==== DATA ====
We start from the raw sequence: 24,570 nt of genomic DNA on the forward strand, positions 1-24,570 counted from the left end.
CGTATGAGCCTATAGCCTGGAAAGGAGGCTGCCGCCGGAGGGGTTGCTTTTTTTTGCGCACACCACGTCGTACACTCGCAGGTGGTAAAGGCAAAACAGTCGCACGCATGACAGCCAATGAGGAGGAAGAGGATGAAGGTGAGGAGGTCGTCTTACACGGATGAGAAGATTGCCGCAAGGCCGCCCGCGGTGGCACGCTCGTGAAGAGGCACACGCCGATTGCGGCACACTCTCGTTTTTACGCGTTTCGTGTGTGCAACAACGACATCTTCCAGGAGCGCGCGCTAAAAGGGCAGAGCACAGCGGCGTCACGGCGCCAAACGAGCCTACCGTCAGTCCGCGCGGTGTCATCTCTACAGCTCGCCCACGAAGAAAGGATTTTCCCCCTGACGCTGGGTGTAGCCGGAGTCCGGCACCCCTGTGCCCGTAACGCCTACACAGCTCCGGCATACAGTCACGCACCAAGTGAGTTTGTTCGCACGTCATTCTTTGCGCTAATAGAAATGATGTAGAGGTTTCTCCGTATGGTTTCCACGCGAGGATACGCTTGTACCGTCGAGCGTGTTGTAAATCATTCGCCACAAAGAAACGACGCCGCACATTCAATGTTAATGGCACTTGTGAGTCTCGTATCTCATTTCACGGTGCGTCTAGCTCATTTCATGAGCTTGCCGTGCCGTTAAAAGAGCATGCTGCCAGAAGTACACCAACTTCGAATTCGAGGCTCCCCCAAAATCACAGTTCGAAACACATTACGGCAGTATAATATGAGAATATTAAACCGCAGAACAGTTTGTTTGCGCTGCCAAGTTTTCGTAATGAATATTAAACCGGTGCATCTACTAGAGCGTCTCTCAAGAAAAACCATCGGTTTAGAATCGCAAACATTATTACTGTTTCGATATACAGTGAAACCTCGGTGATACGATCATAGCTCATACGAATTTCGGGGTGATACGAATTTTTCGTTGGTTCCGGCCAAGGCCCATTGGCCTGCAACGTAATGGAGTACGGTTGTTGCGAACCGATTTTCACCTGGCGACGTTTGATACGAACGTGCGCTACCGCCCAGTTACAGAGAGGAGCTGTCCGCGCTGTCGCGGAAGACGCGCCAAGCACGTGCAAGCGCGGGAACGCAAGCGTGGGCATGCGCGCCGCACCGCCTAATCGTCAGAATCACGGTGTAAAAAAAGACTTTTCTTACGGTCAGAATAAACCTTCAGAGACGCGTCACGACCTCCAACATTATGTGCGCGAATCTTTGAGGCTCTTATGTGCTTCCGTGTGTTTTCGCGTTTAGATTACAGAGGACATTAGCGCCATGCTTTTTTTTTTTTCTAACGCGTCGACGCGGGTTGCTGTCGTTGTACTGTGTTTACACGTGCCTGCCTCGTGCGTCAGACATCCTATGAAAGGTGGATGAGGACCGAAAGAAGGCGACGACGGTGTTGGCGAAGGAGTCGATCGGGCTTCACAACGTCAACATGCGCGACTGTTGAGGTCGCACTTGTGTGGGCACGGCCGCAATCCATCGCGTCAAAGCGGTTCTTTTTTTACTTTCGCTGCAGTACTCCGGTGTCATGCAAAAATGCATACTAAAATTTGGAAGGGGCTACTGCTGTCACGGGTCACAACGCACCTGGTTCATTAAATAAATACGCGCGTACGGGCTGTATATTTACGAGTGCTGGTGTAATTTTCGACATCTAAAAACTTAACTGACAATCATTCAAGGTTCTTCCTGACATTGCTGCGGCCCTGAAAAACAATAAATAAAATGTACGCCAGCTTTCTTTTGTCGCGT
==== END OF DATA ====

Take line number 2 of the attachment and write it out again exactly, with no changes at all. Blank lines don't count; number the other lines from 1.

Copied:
CGTATGAGCCTATAGCCTGGAAAGGAGGCTGCCGCCGGAGGGGTTGCTTTTTTTTGCGCACACCACGTCGTACACTCGCAGGTGGTAAAGGCAAAACAGTCGCACGCATGACAGCCAATGAGGAGGAAGAGGATGAAGGTGAGGAGGTCGTCTTACACGGATGAGAAGATTGCCGCAAGGCCGCCCGCGGTGGCACGCTCGTGAAGAGGCACACGCCGATTGCGGCACACTCTCGTTTTTACGCGTTTCGTGTGTGCAACAACGACATCTTCCAGGAGCGCGCGCTAAAAGGGCAGAGCACAGCGGCGTCACGGCGCCAAACGAGCCTACCGTCAGTCCGCGCGGTGTCATCTCTACAGCTCGCCCACGAAGAAAGGATTTTCCCCCTGACGCTGGGTGTAGCCGGAGTCCGGCACCCCTGTGCCCGTAACGCCTACACAGCTCCGGCATACAGTCACGCACCAAGTGAGTTTGTTCGCACGTCATTCTTTGCGCTAATAGAAATGATGTAGAGGTTTCTCCGTATGGTTTCCACGCGAGGATACGCTTGTACCGTCGAGCGTGTTGTAAATCATTCGCCACAAAGAAACGACGCCGCACATTCAATGTTAATGGCACTTGTGAGTCTCGTATCTCATTTCACGGTGCGTCTAGCTCATTTCATGAGCTTGCCGTGCCGTTAAAAGAGCATGCTGCCAGAAGTACACCAACTTCGAATTCGAGGCTCCCCCAAAATCACAGTTCGAAACACATTACGGCAGTATAATATGAGAATATTAAACCGCAGAACAGTTTGTTTGCGCTGCCAAGTTTTCGTAATGAATATTAAACCGGTGCATCTACTAGAGCGTCTCTCAAGAAAAACCATCGGTTTAGAATCGCAAACATTATTACTGTTTCGATATACAGTGAAACCTCGGTGATACGATCATAGCTCATACGAATTTCGGGGTGATACGAATTTTTCGTTGGTTCCGGCCAAGGCCCATTGGCCTGCAACGTAATGGAGTACGGTTGTTGCGAACCGATTTTCACCTGGCGACGTTTGATACGAACGTGCGCTACCGCCCAGTTACAGAGAGGAGCTGTCCGCGCTGTCGCGGAAGACGCGCCAAGCACGTGCAAGCGCGGGAACGCAAGCGTGGGCATGCGCGCCGCACCGCCTAATCGTCAGAATCACGGTGTAAAAAAAGACTTTTCTTACGGTCAGAATAAACCTTCAGAGACGCGTCACGACCTCCAACATTATGTGCGCGAATCTTTGAGGCTCTTATGTGCTTCCGTGTGTTTTCGCGTTTAGATTACAGAGGACATTAGCGCCATGCTTTTTTTTTTTTCTAACGCGTCGACGCGGGTTGCTGTCGTTGTACTGTGTTTACACGTGCCTGCCTCGTGCGTCAGACATCCTATGAAAGGTGGATGAGGACCGAAAGAAGGCGACGACGGTGTTGGCGAAGGAGTCGATCGGGCTTCACAACGTCAACATGCGCGACTGTTGAGGTCGCACTTGTGTGGGCACGGCCGCAATCCATCGCGTCAAAGCGGTTCTTTTTTTACTTTCGCTGCAGTACTCCGGTGTCATGCAAAAATGCATACTAAAATTTGGAAGGGGCTACTGCTGTCACGGGTCACAACGCACCTGGTTCATTAAATAAATACGCGCGTACGGGCTGTATATTTACGAGTGCTGGTGTAATTTTCGACATCTAAAAACTTAACTGACAATCATTCAAGGTTCTTCCTGACATTGCTGCGGCCCTGAAAAACAATAAATAAAATGTACGCCAGCTTTCTTTTGTCGCGT